However, given that the counterpublics are formed on the basis of a common identity, they may sow the seeds of their own difficulties. How does one move from the counterpublic to the public (if that is, indeed, the goal), presenting one's position in a way that both communicates to the public while maintaining the authenticity of the message. If the counterpublic split from the public because it was not serving its interests, how does the counterpublic translate its interests in terms intelligible to the dominant public, a move necessary given:

Communication cannot be satisfactory unless the matter discussed bears in come notable respect upon the interests of the auditor. Without the assistance of this factor, the entire paraphernalia of appeal - comprehensiveness, conciseness, cogency, construction, pliancy, and all the rest ad lib. - are wasted. (P&C 37.

Burke points to the process of shifting interpretation as the goal, when "we invent new terms, or apply our old vocabulary in new ways, attempting to socialize our position by so manipulating the linguistic equipment of our group that our particular additions or alterations can be shown to fit into the old texture" (P&C 36). This may be the way to democratic change, through communication. Very grass roots.

So, the vision of discourse in democracy that I found in Burke was not the most expansive, given that democracy, as Burke saw it function, was in a state of disrepair. Whether it be Psychoanalysia, or the description of democracy contained in Counter-Statement, whereby democracy is "a system of government based upon the fear that central authority becomes bad authority -- democracy, organized distrust, 'protest made easy,' a babble of discordant voices, a colossal getting in one's own way. . ." (114), discourse seemed to either be hollow ("Choose Blott for father-symbol" or "Make Bloop the rejected father'), or empty ("babble"). Yet, this need not necessarily be the case. While the electoral and governing processes may be troubled, "a society is sound only if it can prosper on its vices, since virtues are by very definition rare and exceptional" (CS 114) (the above-mentioned Susie "Sexpert" Bright would be happy to hear this). So, what vices are there? The fragmenting of the public, which may be positively read as the creation of multiple, creative counterpublics?

Which brings me to the second discussion question: Which sections are most useful in characterizing a Burkean perspective on democracy and on social change? While Duncan, in his introduction to P&C, focuses on the tragic (help me out on this seminar) motives of guilt, redemption, hierarchy, and victimage, I would like to make more of a foray into the comic frame. Now, while my guess is that these four motives are not necessarily tragic, they seem very linked to it. For quick review, the tragic frame of acceptance admonished one to "'resign' himself[sic] to a sense of his limitations" while the comic "shifts from crime to stupidity" (ATH 41). For Burke, the comic frame is the most hopeful for "[t]he progress of humane enlightenment can go no further than in picturing people not as vicious, but as mistaken. When you add that people are necessarily mistaken, that all people are exposed to situations in which they must act as fools, that every insight contains its own special kind of blindness, you complete the comic circle, returning again to the lesson of humility that underlies great tragedy" (41). Within the comic frame is the recognition that change is possible, whereas in the tragic frame, more is determined by forces outside of one's control.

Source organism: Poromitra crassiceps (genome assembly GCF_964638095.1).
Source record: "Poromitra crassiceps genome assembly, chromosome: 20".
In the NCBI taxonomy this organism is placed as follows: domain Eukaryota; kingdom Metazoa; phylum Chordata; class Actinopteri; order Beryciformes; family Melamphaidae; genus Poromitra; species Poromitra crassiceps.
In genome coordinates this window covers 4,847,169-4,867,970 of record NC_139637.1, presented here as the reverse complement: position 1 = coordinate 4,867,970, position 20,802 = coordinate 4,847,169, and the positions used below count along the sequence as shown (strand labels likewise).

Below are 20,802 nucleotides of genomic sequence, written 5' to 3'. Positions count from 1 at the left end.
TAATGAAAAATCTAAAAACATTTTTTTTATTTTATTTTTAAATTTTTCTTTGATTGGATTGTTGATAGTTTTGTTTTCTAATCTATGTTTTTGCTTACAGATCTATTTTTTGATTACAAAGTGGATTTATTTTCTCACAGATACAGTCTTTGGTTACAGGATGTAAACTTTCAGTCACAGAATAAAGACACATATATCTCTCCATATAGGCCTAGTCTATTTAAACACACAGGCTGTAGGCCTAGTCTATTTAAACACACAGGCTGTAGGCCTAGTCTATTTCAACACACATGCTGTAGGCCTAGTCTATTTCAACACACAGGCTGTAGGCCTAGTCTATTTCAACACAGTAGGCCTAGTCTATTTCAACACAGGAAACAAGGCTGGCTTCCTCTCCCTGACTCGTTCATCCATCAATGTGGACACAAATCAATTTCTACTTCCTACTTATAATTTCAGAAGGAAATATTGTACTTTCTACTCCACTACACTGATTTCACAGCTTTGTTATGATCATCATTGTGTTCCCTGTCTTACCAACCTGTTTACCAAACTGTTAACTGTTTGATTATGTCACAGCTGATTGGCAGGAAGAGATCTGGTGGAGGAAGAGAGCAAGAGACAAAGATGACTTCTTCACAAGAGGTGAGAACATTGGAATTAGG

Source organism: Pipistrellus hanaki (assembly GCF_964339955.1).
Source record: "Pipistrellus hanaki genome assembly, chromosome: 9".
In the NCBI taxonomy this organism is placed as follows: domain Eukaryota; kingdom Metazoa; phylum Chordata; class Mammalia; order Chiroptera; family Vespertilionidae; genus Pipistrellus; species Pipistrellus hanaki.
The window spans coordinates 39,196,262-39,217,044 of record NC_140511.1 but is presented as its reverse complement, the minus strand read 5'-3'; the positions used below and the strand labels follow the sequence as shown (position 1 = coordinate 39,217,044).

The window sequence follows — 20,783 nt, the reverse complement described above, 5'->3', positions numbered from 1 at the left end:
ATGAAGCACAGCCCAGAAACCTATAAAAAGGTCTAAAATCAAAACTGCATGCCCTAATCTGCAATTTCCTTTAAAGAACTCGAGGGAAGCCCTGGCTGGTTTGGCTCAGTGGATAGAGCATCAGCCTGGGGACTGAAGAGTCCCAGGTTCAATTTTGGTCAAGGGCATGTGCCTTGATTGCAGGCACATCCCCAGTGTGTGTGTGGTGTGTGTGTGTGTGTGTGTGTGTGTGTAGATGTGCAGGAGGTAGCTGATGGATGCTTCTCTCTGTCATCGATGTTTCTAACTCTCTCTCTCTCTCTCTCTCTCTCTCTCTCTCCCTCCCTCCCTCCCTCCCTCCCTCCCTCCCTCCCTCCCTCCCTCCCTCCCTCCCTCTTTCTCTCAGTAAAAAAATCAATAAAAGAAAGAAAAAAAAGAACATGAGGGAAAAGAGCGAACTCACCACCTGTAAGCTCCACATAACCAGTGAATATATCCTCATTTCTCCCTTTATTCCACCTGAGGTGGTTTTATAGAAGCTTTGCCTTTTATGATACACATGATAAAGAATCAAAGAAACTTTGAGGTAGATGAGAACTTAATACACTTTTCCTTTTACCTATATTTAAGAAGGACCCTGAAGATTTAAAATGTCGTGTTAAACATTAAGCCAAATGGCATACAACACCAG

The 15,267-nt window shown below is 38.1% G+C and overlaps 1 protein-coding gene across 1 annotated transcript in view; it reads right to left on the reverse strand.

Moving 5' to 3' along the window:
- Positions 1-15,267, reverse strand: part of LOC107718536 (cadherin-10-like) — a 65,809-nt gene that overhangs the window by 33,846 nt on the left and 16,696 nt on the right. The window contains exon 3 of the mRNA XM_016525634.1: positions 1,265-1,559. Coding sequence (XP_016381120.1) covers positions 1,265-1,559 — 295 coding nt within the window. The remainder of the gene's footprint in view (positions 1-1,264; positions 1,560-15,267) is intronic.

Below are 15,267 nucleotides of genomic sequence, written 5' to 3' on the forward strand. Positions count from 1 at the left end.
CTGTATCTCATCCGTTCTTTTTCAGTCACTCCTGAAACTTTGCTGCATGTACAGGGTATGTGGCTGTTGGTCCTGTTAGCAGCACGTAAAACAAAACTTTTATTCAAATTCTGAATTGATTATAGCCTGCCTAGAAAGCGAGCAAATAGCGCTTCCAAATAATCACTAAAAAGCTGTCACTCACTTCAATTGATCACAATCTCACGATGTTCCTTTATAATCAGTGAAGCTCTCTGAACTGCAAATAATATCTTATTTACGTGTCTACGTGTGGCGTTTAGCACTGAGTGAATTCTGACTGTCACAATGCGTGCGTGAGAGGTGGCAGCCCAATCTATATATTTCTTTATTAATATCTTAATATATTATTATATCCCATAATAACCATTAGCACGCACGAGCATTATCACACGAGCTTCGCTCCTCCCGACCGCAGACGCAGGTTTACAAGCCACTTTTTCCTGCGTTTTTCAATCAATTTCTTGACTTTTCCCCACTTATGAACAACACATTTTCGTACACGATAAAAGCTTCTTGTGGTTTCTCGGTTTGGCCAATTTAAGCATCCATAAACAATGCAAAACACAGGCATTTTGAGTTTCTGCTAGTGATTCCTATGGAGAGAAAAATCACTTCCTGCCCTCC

I see the link to the tragic frame with the focus on villains, instead of fools, and with my own assumption that guilt and victimage are best served by those who are villains, and not those who are fools. Sacrificing a fool only sacrifices a fool, not an intentional doer of evil. Fools are guilty only of stupidity, not intentional violation of the order. Also, when using the comic frame, whereby we become students of ourselves, it is possible for us to "'transcend' occasions when [we] have been tricked or cheated, since [we] can readily put such discouragements in [our] 'assets' column, under the head of 'experience'" (ATH 171) and, hence, feel little need to seek expiation for sins. If we view acts as learning situations, not situations needing correction by assignation of guilt and the meting our of punishment, the role of sacrifice is altered.